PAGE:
You either love or loathe it. I for one initially found it uninteresting until I saw it in the metal. The lack of gung-ho machismo as found in Ford’s Ranger; VW’s Amarok and even on its donor extraordinaire – Nissan’s Navara – next to them it looks tame. It’s actually a good looking pick-up with particular attention paid to nuanced detail for a pre-ordained look of luxury.


The negative narrative that arose due to its deep-seated connections to the Navara truly become baseless once you’ve stepped up and driven it. If there were tell-tale clues as to their comradeship then Mercedes has cleaned up all the evidence with a fine tooth-comb.

Mechanically they share much, like the 2.3-litre bi-turbo diesel motor, transmission and Nissan’s bizarre 5-link coil rear setup on the rear wheels of the Navara. The upside of the Mercedes version is tangible driving refinement on all surfaces, giving further credence to viewing the X-Class as a pure Mercedes-Benz.  Though badged X250 the shared four-cylinder engine specification remains unchanged. Both output 140kW@3750rpm and 450Nm@1500rpm through a seven-speed automatic transmission

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Due to some specific tweaking on the X-Class it’s about the most car-like of the passenger pick-ups we’ve tasted. This is thanks to parts attributable to the ride feel which is above the rest. It’s quite notable that amongst the substance of its rivals it will take journeys with ease and you arrive without a smidgeon of discomfort, such is the incredible work done to create a luxury pick-up.

Also, for Mercedes-Benz to look the Japanese way for a donor skeleton to create its own version of the niche speaks volumes to that region’s prowess of building workhorses. For a globally esteemed brand to choose the Nissan Navara among a host of alternatives is an enviable pat-on-the-back for Nissan because, the world’s most respected car brand is willing to place its head on the block in vouching for the Navara.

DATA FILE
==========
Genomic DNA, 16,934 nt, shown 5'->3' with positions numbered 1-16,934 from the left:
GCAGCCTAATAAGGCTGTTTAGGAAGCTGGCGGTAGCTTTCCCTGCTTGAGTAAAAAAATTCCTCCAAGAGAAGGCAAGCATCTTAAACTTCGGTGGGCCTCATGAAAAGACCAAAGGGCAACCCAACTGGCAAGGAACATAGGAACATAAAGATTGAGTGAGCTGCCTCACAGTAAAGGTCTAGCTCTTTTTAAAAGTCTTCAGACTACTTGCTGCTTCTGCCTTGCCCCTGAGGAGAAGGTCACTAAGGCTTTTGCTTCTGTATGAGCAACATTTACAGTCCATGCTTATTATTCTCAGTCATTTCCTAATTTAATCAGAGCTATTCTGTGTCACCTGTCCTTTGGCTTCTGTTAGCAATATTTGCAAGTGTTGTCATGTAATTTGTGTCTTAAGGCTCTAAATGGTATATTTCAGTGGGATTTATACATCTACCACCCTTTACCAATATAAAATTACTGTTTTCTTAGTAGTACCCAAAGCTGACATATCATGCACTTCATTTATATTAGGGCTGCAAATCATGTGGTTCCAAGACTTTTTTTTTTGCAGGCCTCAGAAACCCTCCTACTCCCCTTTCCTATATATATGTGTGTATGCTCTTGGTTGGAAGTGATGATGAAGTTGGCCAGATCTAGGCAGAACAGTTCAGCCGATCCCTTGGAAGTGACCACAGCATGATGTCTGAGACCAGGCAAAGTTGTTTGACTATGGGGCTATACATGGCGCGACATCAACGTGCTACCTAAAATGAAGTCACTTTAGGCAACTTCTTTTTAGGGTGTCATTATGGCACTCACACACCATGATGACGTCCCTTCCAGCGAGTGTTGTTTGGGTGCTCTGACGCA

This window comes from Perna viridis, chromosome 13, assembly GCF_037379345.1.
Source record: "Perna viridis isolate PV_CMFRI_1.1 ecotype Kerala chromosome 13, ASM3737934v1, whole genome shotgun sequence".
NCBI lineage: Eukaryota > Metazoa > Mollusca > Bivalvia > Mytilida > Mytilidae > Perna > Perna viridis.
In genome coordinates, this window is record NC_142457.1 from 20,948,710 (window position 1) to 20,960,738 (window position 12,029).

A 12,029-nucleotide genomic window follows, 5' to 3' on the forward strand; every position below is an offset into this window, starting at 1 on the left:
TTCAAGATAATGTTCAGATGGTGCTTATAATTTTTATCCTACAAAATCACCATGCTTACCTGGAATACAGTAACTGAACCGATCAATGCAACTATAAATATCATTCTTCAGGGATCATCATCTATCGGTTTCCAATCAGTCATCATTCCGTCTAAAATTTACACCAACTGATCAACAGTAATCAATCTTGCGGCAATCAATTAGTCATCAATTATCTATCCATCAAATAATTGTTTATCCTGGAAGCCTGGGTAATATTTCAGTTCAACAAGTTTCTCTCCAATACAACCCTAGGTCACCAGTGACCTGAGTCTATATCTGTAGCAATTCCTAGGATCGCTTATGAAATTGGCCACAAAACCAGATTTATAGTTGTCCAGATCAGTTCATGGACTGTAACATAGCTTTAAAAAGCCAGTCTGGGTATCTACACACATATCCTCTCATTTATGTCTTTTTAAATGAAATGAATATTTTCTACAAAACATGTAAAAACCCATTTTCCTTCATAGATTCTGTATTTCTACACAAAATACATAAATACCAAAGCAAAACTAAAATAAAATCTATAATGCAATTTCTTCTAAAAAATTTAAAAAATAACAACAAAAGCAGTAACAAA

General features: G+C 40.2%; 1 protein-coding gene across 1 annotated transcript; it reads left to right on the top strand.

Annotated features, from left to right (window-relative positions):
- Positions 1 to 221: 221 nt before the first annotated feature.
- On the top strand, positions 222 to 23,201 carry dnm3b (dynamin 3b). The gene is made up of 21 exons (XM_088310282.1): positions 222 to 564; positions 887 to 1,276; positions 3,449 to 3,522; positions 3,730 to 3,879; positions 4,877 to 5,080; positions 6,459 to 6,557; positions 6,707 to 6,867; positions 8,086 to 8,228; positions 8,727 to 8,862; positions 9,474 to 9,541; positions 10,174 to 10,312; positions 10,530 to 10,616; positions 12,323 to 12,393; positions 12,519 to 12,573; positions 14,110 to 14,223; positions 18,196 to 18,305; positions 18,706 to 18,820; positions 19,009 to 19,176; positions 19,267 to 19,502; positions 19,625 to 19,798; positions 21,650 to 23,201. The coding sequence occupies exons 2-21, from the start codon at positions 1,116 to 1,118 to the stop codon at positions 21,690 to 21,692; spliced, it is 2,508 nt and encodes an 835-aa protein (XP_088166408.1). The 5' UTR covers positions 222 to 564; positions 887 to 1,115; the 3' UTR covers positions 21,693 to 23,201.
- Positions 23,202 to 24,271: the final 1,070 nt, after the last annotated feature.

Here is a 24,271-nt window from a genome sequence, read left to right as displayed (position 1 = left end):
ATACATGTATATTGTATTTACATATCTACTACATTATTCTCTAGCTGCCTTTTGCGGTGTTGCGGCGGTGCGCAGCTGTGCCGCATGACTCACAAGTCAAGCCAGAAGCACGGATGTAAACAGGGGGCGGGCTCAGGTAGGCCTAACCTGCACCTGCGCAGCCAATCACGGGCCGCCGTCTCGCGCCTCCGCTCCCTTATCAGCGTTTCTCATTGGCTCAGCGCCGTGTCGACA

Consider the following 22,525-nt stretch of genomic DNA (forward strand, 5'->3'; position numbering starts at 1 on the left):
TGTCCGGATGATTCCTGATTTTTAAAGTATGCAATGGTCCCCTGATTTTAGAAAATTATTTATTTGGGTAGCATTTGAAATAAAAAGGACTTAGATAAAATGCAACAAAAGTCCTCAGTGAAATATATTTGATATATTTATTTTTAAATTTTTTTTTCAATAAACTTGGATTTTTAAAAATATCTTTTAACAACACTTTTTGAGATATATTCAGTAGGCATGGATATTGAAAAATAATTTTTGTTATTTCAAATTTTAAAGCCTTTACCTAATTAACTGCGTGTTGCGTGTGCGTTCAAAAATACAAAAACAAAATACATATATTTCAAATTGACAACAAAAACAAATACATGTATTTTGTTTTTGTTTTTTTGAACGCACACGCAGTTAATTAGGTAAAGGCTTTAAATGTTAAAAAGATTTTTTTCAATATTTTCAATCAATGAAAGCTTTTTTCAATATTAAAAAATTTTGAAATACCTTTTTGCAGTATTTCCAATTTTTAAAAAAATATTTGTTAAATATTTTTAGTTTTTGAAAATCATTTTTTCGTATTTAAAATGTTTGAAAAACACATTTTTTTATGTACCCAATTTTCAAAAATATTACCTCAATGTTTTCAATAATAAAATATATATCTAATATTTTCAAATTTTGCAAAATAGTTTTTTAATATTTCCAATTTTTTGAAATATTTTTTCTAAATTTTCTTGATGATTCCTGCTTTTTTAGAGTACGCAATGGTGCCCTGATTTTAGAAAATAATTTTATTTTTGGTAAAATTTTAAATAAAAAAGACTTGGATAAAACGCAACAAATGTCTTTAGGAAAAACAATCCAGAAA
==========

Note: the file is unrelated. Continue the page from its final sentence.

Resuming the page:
Does this then thrust the Navara as an equal and cheaper alternative? Well, it’s largely dependent on usage imagined. The X-Class is the one geared more towards silky driving and soft touches, the Nissan less so. However both share equal towing capacity and much except that the Navara boasts better approach and departure angles at 33.0 ° degrees and  27.9 ° for rears and a ramp angle of 20.4 ° compared to the Mercs 28.8 °, 23.8 ° departure,  and ramp angle of 20.4 °

Either way, the fineness (and the extra padding) of the X-Class is currently unbeatable and somewhat justifies the added premium in pricing. It’s brilliant bakkie.



PERFORMANCE – in X250d guise the urge isn’t particularly sharp but quite enough for all intents and purposes of a daily driver, weekend tower or even bundu – basher. We can’t wait to sample the X350d with a more powerful V6 engine.

DESIGN – Curious looks but ultimately a handsome looking pick-up. Regal too. The extended length makes it a great family car while the load bin can pretty much accommodate typical Dad cargo. We are not too confident of its approach angles and the ramp over point for successful triumphs over level 5 off-road obstacles. Regardless, who would want to take such expensive machinery and beat it down with rocks, trees and mud?

ENGINE/TRANSMISSION: The pull of the 250d engine and the 7-speed unit co-habit peacefully and efficiently. Fuel consumption is also impressive and typical of the niche – we achieved an average of 8.5l/100km on a recent long trip which is close to the quoted 11.6l/100km

CABIN/SPACE – Cavernous, luxurious and tranquil. It’s a good space to be inside. It also has a banging stereo system which plays disc, USB, SD-card and Bluetooth streaming.

MODELS/PRICING: The war is worn in the pricing. A peer Navara 4×4 costs about 100K less so the X-Class is quite pricey. But then there is justification. For R723 000 you get a refined workhorse with many capabilities. If this isn’t satisfactory then remember that’s it’s a Mercedes-Benz and thus you pay extra for membership of that exclusive club.